To be fair, this is not the first weird beauty thing. There's been urine, bee venom, "vampire" blood, placenta and even a highly toxic bacteria that could kill you (that's Botox, by the way), and those were just in the past couple of years. But beef fat, also known as tallow, is the most recent trend to jump from your plate to your face. And it might just be the grossest yet.
Now before you get all horrified, here are some facts: That stuff has actually been used as a natural emollient for eons. Back in the days when nothing was wasted, our ancient foremothers used tallow to make candles, soap, cleaners and, yes, lotions and even lip balms. All natural, you say? Indeed. There are no harsh chemicals like sulfates and phthalates, and using cow parts does sound a lot more wholesome than oil-based petroleum products (that's what Vaseline is!).
And while you could, I suppose, just buy a nice steak and smoosh it around — dinner and a spa treatment! — most people render the fat first, a process which clarifies it, and then use it as a base for other ingredients, like herbs, scents and other emollients. Proponents say you must use only the fat of grass-fed and pastured cows, as their higher nutrient profile will enhance your skin, and the fat, factory-farmed animal is full of harmful hormones and antibiotics. They say the end result is a smooth, non-beef-scented, light face cream. (And hey, if you start with a milk facial and follow it with a whipped cream body butter, then you'll get the full bovine experience!)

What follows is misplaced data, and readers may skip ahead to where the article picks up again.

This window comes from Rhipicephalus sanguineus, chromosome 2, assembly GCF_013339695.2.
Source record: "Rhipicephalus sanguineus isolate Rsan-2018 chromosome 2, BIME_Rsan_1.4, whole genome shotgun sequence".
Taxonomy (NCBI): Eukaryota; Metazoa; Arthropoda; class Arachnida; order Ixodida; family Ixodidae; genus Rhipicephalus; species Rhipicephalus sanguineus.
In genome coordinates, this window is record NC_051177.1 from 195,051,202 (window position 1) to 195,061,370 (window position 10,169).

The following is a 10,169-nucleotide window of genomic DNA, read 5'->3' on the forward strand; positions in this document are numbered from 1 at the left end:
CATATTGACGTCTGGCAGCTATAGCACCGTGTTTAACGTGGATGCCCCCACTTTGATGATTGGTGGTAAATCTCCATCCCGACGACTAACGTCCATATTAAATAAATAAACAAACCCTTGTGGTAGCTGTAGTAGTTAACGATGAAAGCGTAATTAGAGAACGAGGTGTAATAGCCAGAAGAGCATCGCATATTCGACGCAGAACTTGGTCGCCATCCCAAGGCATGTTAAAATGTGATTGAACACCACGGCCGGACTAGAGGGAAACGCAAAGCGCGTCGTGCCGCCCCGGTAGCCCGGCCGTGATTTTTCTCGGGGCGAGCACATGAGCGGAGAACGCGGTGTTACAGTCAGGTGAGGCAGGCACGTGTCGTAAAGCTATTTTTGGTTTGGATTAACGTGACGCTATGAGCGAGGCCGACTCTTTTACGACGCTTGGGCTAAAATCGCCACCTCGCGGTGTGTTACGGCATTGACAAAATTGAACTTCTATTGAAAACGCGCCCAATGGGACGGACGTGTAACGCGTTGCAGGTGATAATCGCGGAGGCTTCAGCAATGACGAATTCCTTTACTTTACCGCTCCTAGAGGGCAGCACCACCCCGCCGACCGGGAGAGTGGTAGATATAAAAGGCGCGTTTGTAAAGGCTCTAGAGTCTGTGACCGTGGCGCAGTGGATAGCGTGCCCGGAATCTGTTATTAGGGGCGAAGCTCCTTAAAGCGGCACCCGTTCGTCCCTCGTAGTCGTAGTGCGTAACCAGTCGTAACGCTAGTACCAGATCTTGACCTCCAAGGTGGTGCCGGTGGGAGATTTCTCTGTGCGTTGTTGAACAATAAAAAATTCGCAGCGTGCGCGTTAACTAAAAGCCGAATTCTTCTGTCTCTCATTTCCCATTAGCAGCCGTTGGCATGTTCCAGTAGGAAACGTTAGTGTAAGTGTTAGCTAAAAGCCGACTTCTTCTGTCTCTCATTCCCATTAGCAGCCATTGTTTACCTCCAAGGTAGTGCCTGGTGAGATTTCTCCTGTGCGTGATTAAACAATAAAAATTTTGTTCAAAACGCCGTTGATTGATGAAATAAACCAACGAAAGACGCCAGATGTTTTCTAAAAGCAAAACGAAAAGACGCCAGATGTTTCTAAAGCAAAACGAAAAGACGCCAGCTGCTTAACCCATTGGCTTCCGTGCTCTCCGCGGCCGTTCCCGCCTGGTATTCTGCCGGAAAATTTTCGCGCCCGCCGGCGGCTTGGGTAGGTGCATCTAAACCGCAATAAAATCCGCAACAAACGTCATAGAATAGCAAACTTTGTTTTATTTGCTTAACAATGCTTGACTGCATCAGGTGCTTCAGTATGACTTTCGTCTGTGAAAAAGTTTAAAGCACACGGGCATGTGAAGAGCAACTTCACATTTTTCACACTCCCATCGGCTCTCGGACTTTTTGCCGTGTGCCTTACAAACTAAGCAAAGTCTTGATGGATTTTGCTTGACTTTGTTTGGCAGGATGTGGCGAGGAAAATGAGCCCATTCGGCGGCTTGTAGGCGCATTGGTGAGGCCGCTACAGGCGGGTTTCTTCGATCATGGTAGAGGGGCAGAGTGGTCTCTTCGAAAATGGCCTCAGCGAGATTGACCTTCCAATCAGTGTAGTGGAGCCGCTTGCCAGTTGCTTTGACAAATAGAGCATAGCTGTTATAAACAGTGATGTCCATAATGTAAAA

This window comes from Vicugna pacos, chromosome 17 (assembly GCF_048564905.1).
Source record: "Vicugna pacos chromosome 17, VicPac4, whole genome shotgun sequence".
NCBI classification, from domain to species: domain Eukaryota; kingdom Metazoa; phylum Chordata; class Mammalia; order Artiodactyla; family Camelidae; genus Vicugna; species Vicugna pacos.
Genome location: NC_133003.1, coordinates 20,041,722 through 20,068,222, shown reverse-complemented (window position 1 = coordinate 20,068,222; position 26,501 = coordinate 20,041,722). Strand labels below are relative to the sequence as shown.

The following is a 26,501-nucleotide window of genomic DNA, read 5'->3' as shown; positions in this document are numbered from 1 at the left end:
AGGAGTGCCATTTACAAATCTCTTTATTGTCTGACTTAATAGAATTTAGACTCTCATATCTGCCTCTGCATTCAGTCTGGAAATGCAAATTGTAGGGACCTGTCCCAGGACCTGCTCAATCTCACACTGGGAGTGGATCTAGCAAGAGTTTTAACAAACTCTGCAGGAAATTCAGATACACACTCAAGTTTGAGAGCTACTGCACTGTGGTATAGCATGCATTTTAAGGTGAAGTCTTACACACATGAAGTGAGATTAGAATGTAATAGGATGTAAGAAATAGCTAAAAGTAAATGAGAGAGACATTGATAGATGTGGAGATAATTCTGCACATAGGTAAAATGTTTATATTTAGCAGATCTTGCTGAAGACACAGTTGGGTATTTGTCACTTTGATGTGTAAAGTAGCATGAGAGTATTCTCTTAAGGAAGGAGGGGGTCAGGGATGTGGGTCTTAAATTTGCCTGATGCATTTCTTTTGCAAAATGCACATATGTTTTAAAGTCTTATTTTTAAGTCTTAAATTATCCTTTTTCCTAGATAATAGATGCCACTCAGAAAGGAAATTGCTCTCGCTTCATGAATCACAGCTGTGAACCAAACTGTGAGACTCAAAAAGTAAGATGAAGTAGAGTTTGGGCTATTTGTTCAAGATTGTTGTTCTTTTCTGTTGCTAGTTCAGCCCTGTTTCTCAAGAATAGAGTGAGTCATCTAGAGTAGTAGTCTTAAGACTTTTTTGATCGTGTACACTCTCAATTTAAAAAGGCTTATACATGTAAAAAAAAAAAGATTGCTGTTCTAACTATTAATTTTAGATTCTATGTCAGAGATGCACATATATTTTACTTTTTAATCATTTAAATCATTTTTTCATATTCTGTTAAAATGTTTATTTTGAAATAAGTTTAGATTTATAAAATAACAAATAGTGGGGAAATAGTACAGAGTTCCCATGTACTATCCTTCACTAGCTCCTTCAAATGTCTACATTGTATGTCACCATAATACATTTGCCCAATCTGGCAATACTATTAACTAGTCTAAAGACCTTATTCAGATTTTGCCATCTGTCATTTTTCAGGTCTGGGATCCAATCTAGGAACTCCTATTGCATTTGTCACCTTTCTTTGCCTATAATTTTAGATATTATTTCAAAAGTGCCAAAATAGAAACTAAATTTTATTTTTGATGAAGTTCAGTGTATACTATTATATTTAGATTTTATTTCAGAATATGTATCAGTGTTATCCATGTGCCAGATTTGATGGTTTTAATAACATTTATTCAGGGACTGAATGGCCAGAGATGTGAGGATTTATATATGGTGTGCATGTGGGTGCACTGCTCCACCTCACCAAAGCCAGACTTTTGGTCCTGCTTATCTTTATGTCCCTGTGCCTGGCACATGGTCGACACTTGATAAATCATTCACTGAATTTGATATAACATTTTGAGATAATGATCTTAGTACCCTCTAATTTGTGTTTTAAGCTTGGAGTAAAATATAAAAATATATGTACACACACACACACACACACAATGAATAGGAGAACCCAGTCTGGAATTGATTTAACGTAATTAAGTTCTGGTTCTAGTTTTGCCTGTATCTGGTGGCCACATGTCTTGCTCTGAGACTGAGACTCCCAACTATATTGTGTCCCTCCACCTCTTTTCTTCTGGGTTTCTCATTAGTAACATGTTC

That said, a lot of the claims on breathless blogs and beauty sites may not be true. While beef fat is definitely moisturizing, any other sells — like saying it's anti-inflammatory or antimicrobial or anti-aging — don't have any science and very little experience to back them up, LA-based dermatologist Karen Stolman told Racked.
"Tallow is made up of fatty acids, so it would only fit in the emollient category," Stolman says. Because of its molecular structure, the antioxidants that exist in tallow sit on the surface of the skin and are unable to penetrate to where they can do the most good.
Still, when it comes to smearing something on my face — a necessity for cold winter weather — this sounds intriguing. Black smelly goo, or Sunday dinner? It's a hard choice!
Would you try this?
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